The Presbytery had three eastern apses, each of which would have contained an altar; the line of the apse is visible in the ground on the left of the picture, turning under the first step. As the cult of the Virgin Mary developed particularly in the 13th century, it was natural that a special chapel should be set aside to honour the 'Queen of Heaven' which was usually placed as near to the high altar as possible. In the parish church, it is probable that the Lady Chapel took up the two most easterly bays of the north aisle. It is similarly probable that this northern aisle was initially used as the monastic Lady Chapel.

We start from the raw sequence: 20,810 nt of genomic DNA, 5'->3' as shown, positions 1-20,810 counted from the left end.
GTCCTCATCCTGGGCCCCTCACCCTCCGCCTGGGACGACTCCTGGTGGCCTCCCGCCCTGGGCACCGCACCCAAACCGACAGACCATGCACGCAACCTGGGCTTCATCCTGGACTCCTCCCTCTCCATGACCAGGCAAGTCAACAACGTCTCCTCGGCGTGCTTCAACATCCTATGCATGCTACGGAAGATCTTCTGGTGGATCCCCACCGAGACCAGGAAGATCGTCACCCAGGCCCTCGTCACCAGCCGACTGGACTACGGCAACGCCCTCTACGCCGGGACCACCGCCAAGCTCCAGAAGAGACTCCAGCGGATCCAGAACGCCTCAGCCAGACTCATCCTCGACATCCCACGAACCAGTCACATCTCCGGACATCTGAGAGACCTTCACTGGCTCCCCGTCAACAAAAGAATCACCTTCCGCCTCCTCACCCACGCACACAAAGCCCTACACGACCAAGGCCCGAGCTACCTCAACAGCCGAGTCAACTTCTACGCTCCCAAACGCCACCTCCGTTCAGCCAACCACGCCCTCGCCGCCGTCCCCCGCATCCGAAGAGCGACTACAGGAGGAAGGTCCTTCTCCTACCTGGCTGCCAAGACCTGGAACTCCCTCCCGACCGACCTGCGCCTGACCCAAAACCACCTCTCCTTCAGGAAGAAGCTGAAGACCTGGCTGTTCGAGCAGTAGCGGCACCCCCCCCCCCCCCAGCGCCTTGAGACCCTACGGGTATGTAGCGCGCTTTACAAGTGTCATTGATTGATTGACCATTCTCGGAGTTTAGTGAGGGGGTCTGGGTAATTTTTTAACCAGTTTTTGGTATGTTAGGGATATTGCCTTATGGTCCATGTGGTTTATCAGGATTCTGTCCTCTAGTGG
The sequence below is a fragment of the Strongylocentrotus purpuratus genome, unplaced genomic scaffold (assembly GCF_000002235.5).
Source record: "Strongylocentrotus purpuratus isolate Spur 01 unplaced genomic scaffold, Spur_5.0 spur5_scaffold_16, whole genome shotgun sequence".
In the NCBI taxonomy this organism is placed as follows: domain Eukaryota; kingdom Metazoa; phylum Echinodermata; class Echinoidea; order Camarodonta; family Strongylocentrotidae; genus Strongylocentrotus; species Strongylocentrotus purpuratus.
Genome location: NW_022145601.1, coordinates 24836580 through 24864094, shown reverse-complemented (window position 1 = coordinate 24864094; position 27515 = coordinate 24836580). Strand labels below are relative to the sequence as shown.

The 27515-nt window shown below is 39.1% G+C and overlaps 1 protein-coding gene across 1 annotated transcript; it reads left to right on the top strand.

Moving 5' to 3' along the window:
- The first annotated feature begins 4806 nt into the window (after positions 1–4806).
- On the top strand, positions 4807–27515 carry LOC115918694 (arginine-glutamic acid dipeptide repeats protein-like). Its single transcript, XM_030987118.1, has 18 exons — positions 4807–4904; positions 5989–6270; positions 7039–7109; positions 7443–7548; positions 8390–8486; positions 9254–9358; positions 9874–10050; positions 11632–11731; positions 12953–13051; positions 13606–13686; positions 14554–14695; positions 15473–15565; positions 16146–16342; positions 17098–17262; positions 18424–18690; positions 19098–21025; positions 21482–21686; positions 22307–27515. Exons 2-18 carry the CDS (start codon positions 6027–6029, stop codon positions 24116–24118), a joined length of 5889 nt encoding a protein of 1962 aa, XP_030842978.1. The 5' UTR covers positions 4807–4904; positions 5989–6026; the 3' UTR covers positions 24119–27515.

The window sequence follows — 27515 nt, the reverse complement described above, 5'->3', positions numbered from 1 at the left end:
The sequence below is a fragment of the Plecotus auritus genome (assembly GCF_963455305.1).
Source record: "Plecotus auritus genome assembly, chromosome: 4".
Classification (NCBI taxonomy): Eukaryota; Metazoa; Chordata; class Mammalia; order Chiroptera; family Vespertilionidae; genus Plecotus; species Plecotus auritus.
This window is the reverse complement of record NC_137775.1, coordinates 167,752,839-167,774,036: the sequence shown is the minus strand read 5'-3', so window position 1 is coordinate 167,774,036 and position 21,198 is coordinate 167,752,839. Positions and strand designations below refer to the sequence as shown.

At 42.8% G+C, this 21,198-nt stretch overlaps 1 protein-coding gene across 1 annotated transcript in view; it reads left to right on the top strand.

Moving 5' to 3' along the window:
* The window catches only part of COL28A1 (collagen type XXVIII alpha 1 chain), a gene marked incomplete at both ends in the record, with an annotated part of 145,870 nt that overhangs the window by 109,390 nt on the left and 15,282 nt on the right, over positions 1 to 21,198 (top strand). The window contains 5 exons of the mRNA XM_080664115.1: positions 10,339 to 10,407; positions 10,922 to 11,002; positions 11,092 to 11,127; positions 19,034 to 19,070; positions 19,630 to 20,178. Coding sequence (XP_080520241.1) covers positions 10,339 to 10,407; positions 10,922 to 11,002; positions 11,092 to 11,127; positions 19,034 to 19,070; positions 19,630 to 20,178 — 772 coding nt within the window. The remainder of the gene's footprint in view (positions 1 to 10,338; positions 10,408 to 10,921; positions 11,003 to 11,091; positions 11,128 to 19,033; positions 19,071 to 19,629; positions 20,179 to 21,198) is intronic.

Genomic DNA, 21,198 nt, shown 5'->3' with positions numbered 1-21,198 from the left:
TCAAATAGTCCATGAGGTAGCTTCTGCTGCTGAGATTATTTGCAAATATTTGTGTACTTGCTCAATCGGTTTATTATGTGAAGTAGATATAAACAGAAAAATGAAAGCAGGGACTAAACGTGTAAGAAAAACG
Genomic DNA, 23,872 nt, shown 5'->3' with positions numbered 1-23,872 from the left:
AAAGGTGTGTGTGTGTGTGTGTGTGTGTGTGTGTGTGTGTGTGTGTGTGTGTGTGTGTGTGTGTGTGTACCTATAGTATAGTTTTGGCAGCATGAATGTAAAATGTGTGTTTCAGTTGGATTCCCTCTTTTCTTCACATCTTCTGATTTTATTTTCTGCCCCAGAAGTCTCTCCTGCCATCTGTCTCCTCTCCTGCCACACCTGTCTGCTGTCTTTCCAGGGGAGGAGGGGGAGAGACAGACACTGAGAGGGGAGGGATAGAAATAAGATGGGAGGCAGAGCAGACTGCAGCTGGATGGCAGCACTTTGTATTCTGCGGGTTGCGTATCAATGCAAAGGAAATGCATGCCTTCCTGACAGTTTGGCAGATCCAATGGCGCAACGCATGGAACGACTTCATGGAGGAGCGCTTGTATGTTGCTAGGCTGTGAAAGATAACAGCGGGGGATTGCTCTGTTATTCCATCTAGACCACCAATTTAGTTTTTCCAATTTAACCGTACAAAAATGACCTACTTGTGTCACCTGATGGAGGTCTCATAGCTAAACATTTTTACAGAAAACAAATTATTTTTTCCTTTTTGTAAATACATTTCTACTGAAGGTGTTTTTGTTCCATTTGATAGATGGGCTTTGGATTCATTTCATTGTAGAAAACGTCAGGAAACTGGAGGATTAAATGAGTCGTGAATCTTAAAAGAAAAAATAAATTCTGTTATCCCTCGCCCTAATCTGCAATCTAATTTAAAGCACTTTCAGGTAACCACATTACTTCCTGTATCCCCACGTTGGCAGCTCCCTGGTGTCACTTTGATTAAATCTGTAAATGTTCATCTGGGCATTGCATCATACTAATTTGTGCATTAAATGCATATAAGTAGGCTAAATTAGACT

The Priory however was never allowed to continue in its original state. Building works and alterations continued to be undertaken throughout its history. A great deal was done by de Parco who was prior from 1227 - 1244, which included the great addition of the great western front to the church. The Eastern end of the priory was also re-modelled in the Perpendicular style (about 1350 onwards) and the apses were squared off and slightly extended as we see them today. There is also an interesting rectangular building to the immediate north of this apse, whose walls are no longer standing, though it is partially marked out on the ground. It has been suggested that this is a later Lady Chapel, probably 15th century, and many new chapels were built in this position.